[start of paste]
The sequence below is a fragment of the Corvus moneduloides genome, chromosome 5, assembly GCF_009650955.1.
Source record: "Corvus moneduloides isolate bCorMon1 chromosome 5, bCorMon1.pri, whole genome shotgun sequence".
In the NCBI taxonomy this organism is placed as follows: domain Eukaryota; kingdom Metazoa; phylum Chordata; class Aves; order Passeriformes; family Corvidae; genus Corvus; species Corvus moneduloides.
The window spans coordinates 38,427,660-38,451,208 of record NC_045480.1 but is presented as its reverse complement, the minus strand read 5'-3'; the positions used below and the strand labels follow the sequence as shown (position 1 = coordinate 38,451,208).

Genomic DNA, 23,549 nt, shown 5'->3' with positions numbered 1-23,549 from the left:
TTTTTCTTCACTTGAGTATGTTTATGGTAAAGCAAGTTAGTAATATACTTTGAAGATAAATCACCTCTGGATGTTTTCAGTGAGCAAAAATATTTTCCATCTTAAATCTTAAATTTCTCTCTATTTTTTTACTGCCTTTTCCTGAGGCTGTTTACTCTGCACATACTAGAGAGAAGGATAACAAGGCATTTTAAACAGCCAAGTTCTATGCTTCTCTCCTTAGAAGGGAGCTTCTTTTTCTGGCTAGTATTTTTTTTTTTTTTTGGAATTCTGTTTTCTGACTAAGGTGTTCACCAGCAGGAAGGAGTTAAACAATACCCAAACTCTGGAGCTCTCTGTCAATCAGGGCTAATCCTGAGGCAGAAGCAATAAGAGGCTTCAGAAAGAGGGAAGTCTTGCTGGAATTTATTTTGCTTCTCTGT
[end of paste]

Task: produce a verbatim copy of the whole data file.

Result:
The sequence below is a fragment of the Corvus moneduloides genome, chromosome 5, assembly GCF_009650955.1.
Source record: "Corvus moneduloides isolate bCorMon1 chromosome 5, bCorMon1.pri, whole genome shotgun sequence".
In the NCBI taxonomy this organism is placed as follows: domain Eukaryota; kingdom Metazoa; phylum Chordata; class Aves; order Passeriformes; family Corvidae; genus Corvus; species Corvus moneduloides.
The window spans coordinates 38,427,660-38,451,208 of record NC_045480.1 but is presented as its reverse complement, the minus strand read 5'-3'; the positions used below and the strand labels follow the sequence as shown (position 1 = coordinate 38,451,208).

Genomic DNA, 23,549 nt, shown 5'->3' with positions numbered 1-23,549 from the left:
TTTTTCTTCACTTGAGTATGTTTATGGTAAAGCAAGTTAGTAATATACTTTGAAGATAAATCACCTCTGGATGTTTTCAGTGAGCAAAAATATTTTCCATCTTAAATCTTAAATTTCTCTCTATTTTTTTACTGCCTTTTCCTGAGGCTGTTTACTCTGCACATACTAGAGAGAAGGATAACAAGGCATTTTAAACAGCCAAGTTCTATGCTTCTCTCCTTAGAAGGGAGCTTCTTTTTCTGGCTAGTATTTTTTTTTTTTTTTGGAATTCTGTTTTCTGACTAAGGTGTTCACCAGCAGGAAGGAGTTAAACAATACCCAAACTCTGGAGCTCTCTGTCAATCAGGGCTAATCCTGAGGCAGAAGCAATAAGAGGCTTCAGAAAGAGGGAAGTCTTGCTGGAATTTATTTTGCTTCTCTGT